A: Truthfully, this is more of a probate and estate issue than a pure real estate problem, but I’ll take a shot at it. But like always when I delve into legal areas that
My parents just died in a car accident, I’m 18, studying in college and running a startup, my little sister is 16, what should we do?
I have lived through this before. Mom and little sister died in a car accident in 2015. Dad was alive but in prison. Stepdad was dead from a heart attack in 2013. That left us kids, only. The oldest of us was 23. The youngest was 14.
Our first priority was keeping the family together. I don’t know what your family is like. I don’t know if this applies to you. If my older sister had not taken guardianship of our little brother, he probably would’ve gone to live with strangers in foster care. None of us wanted that.
You must keep in mind that your sister is going through the same things you are, only two years younger, with two years less life experience than you have. The two of you have just lost your parents. The only stability you have left, the only external link you still have to your childhood, is each other. And yes, your childhood is over now.
If you have a place of your own, I would recommend keeping your sister there with you. You don’t have to make a decision about permanency right now.
Regardless, in light of the situation you’re going to have social workers coming to your door round the clock anyway because there is a minor with no guardian involved. In all likelihood, they will probably encourage you to stay together. They will probably talk about how much better off people in your situation are in the long run when they stick together. In my situation, this was true. Honestly, it’s probably ideal in yours too, but give yourself the space to draw your own conclusions. Ask your sister what she wants. If she rattles off something melodramatic and completely irrational, well, she’s entitled to be irrational right now, so just pat her shoulder and don’t say anything else. You’ll have to make the decision by yourself. But you’re not really by yourself.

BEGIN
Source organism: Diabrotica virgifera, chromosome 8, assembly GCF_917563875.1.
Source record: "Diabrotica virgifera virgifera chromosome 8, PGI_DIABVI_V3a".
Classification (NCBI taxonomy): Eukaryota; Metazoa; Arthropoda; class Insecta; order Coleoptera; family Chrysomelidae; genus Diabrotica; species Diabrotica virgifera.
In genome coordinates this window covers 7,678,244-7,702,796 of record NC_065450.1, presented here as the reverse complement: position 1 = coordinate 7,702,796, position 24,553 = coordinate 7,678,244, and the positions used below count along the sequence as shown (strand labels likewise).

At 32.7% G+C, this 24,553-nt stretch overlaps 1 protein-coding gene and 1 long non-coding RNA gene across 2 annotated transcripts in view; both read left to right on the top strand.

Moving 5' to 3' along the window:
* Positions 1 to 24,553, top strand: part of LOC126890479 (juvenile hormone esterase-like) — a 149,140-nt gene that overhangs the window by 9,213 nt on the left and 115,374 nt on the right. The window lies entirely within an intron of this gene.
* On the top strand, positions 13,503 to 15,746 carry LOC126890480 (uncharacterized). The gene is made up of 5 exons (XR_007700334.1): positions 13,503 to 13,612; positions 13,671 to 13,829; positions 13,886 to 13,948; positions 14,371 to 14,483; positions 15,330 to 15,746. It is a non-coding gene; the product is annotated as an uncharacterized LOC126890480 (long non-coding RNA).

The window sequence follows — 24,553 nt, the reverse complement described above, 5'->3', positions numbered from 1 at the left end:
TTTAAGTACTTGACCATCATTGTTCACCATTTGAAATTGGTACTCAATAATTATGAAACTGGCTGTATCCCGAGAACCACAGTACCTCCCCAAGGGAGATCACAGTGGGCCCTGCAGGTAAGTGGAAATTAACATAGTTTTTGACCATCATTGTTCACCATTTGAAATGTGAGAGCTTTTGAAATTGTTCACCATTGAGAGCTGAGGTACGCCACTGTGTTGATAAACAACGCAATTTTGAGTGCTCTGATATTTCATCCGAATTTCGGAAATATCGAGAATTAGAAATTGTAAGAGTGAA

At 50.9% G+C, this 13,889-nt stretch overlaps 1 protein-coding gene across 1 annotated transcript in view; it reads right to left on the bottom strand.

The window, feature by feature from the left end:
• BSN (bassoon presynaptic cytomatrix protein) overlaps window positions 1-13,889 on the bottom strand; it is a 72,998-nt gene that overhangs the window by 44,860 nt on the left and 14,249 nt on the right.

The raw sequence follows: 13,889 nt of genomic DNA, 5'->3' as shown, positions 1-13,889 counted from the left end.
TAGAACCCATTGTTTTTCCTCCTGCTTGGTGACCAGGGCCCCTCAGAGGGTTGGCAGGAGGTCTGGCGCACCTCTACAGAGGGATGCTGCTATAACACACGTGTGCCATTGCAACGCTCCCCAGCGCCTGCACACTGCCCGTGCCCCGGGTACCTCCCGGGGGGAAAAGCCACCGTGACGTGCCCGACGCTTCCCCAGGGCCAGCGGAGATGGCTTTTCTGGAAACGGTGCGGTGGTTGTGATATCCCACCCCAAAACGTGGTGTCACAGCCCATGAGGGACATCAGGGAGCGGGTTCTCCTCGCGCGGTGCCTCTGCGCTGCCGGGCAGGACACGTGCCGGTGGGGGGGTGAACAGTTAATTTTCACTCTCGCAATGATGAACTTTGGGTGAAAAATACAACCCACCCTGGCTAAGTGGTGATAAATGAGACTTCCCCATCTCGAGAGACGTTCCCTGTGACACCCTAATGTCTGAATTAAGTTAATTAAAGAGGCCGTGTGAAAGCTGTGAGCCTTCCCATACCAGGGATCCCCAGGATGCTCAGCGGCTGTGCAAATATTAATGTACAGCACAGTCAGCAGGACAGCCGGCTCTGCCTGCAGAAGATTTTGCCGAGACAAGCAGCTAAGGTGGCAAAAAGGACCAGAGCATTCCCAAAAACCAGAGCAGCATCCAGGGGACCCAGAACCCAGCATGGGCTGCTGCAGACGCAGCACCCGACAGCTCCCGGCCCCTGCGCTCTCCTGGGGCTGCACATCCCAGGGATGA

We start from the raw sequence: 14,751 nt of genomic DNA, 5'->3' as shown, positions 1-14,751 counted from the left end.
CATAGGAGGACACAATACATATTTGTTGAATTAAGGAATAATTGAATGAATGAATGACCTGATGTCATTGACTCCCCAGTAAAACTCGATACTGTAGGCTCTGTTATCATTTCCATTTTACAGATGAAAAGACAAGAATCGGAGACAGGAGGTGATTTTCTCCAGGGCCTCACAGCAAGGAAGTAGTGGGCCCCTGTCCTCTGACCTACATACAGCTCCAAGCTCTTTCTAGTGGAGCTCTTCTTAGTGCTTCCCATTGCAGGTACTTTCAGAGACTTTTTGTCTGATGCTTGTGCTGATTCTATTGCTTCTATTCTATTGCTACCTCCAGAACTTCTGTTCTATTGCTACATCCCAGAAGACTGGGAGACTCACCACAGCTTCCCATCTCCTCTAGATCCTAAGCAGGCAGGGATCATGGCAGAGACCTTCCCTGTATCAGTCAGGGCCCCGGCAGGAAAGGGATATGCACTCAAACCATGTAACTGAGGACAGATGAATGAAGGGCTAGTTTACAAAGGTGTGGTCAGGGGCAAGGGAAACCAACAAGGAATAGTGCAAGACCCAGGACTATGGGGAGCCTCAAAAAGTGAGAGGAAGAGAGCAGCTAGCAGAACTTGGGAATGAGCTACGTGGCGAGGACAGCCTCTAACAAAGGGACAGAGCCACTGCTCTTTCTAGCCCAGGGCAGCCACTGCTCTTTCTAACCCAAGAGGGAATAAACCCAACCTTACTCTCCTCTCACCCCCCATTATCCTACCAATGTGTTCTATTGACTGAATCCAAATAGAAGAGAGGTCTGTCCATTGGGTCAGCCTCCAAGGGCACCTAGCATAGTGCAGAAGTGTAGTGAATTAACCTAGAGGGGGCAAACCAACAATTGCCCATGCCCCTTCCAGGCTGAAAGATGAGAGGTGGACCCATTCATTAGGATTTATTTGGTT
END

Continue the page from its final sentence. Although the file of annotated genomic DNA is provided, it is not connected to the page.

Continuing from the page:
One of the most helpful things anyone did for us when we were in the initial stages of grief was start a GoFundMe campaign to raise money for us. If no one has done this for you, I would suggest that you create one and just be honest when you tell people what it’s for. Another idea is to ask someone close to you to start it, because to be blunt, those campaigns usually generate more money in donations when you don’t start them yourself. There is nothing wrong with asking someone for this, under these circumstances. Funerals are expensive. Death certificates are expensive. Probate attorney fees are expensive.
One of the very most striking things to me when my sister and I were taking care of all of this was how people will try to back you into decisions to get a job done. They want to get out of the office by 5. They have deadlines and quotas and they don’t even know what they’re going to make the kids for dinner that night. They talk to people like you all the time. They will not go easy on you out of sympathy, although they may pretend like that’s what they’re doing. They aren’t bad people, they’re just fulfilling the thing they were hired to do. But that doesn’t change the fact that you’re still just part of their job.
Scrutinize every detail of everything you sign. Always make sure there’s a business agreement with the terms laid out in an itemized list format, and that you understand what is required of you according to those terms, as well as what you can expect from the other person. Make sure you understand every last one of them perfectly. It’s exhausting, but it’s imperative that you are careful about this. Remember: your childhood is over now. The world will expect you to behave accordingly, and that means that you’re always accountable and consequences are real. But so are rewards.
If money is a huge problem even with your GoFundMe campaign, go into local businesses and explain what’s going on. Tell them if they allow you to place a donation jar with copies of your parents’ obituaries taped to them beside the register, you’ll give them 5% of the money. Chances are, they’ll say yes to the jar, and no to taking a cut.
You can also talk to your social workers about money troubles. Tell them you need help. That’s what they’re there for. Tell the police officers who worked with you when you first found out about the accident. Our local police did a fundraiser for us (without us asking) and raised over $2,000. The GoFundMe raised like $4,000 or maybe $5,000. The funeral was paid for. Basic necessities were paid for. I was 5 months pregnant and the community helped pay for prenatal vitamins for my child to flourish in the stressful environment I’m sure my body created for him.